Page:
21 February, 2024 News

ProBaMet, a new battery recycling project in Nigeria, launched by ARE & Partners


Improving battery recycling in Nigeria, raising labour and environmental standards, and establishing sustainable trade flows for raw materials – these are the declared aims of the new project Partnership for Responsible Battery and Metal Recycling (ProBaMet) by Oeko-Institut, Alliance for Rural Electrification, SRADev Nigeria und WV Metalle.

In this new project, partners from Nigerian civil society, the metal processing industry and the solar industry are working together with the Oeko-Institut to develop a cooperative approach to the responsible recycling of lead-acid batteries. To this end, the project is liaising closely with the Nigerian Federal Ministry of Environment and the environmental enforcement agency NESREA.

In view of the serious health and environmental risks posed by unsound recycling practices, the project supports industrial companies and regulatory authorities in Nigeria in introducing environmental, health and safety standards. The project is funded by the Deutsche Gesellschaft für Internationale Zusammenarbeit (GIZ) GmbH and accompanied by the Initiative for Global Solidarity (IGS) and the Global Programme Go Circular.

Modernising Nigeria’s recycling industry

Nigeria is home to one of the largest lead-acid battery recycling industries in Sub-Saharan Africa. At least ten facilities recycle batteries on an industrial scale, recovering raw materials such as lead, tin and antimony. These are mostly redeployed in battery production – either in Nigeria or abroad.

The joint project aims to share experiences for the modernisation of the recycling sector in Nigeria. The partners are using a three-pronged approach: the Oeko-Institut and the industrial partners are providing knowledge on environmental protection and occupational safety for recycling plants and training plant managers to improve environmental performance and plant safety. In addition, the partners are developing concepts for how Nigerian regulatory authorities might introduce and monitor binding standards for environmental protection and occupational health and safety and implement them together with local companies. Last but not least, cooperation with other sectors is to be initiated, for example with the Nigerian solar industry, which requires environmentally sound solutions for used batteries. The German and international metals industry is as well highly interested in responsible supply chains for secondary raw materials.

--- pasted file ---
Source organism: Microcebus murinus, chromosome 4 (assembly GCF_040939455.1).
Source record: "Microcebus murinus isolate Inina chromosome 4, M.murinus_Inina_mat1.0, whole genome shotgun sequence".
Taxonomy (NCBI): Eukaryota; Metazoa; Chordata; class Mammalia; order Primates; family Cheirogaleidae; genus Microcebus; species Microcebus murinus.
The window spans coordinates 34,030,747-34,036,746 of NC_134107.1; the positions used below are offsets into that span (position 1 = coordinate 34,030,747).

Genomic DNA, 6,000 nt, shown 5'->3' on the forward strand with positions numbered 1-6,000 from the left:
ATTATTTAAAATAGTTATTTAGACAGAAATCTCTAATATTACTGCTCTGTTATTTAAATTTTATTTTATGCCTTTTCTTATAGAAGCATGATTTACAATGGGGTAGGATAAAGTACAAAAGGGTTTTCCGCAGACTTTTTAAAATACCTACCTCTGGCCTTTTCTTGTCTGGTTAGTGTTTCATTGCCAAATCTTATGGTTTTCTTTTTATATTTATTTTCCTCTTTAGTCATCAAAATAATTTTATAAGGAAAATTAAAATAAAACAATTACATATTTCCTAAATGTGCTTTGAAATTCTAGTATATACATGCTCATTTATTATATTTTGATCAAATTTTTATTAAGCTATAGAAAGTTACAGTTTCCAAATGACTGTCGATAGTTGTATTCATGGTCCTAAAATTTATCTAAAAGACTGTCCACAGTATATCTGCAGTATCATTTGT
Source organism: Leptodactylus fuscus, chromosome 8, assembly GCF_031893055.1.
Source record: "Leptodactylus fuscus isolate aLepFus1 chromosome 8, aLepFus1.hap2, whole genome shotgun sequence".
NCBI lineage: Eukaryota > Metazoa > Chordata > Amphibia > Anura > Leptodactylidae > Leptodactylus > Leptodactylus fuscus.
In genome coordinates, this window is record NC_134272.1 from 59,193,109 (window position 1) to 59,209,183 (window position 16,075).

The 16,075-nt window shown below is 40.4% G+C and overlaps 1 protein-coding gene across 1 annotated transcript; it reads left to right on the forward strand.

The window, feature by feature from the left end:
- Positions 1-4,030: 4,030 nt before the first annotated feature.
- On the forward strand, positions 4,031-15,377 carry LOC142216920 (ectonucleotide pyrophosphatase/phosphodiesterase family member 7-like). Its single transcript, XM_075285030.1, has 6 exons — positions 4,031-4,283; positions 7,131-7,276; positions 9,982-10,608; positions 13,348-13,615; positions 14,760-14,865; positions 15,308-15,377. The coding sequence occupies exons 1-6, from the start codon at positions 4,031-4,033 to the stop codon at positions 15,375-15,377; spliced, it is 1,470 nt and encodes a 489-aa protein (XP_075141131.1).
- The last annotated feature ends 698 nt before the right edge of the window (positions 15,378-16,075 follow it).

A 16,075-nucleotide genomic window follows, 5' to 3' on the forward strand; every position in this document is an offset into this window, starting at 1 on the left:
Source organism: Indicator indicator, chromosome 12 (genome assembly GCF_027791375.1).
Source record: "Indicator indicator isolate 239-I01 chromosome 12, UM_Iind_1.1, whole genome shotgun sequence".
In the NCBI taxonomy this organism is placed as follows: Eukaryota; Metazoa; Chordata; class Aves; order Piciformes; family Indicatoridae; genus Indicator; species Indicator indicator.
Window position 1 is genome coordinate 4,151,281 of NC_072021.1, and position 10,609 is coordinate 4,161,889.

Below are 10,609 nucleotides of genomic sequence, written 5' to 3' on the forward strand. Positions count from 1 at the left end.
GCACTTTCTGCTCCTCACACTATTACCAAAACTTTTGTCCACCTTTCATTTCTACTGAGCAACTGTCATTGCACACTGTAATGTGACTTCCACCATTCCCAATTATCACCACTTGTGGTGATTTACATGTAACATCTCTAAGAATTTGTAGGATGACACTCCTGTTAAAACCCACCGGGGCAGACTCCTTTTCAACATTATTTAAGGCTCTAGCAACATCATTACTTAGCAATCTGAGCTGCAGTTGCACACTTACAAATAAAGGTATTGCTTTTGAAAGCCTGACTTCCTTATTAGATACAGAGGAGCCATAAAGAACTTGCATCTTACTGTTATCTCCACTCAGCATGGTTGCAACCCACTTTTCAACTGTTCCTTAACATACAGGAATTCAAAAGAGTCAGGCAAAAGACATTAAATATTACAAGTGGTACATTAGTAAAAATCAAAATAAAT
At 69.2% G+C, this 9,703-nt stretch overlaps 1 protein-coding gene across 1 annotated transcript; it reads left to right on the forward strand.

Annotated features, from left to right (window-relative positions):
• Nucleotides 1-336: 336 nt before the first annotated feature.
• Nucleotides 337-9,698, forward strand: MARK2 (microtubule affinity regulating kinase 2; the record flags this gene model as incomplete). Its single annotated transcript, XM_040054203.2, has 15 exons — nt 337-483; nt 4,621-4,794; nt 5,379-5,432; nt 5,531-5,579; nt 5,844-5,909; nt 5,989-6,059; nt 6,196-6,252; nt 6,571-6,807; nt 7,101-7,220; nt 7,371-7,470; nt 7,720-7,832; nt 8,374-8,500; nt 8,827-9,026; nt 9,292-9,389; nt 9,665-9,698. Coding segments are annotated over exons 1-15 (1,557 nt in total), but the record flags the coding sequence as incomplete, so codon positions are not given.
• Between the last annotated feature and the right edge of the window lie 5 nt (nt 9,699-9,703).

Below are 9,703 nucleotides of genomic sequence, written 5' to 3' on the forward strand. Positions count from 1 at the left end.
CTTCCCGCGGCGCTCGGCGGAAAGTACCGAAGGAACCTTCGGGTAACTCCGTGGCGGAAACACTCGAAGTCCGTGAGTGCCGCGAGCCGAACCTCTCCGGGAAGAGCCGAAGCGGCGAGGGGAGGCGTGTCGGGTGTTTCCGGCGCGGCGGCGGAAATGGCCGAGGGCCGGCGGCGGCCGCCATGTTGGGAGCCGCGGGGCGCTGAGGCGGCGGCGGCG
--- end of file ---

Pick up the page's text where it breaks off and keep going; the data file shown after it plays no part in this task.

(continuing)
Lead-acid battery recycling – risks and opportunities for the circular economy

Lead-acid batteries are used in cars, off-grid solar applications and backup power systems. Environmentally sound and safe recycling is possible and can effectively recover a large proportion of all contained raw materials. However, in many regions of the world, recycling takes place in substandard, highly dangerous and unsafe conditions, exposing workers and neighbouring communities to toxic lead dust.

This lead exposure can have serious health effects, including irreversible nerve and brain damage particularly in children. According to UNICEF, up to 800 million children, especially in low- and middle-income countries, have elevated blood lead levels. In addition to the dramatic impact on the lives of those affected, there is also long-term economic damage, which is estimated at four percent of the gross domestic product in Sub-Saharan Africa.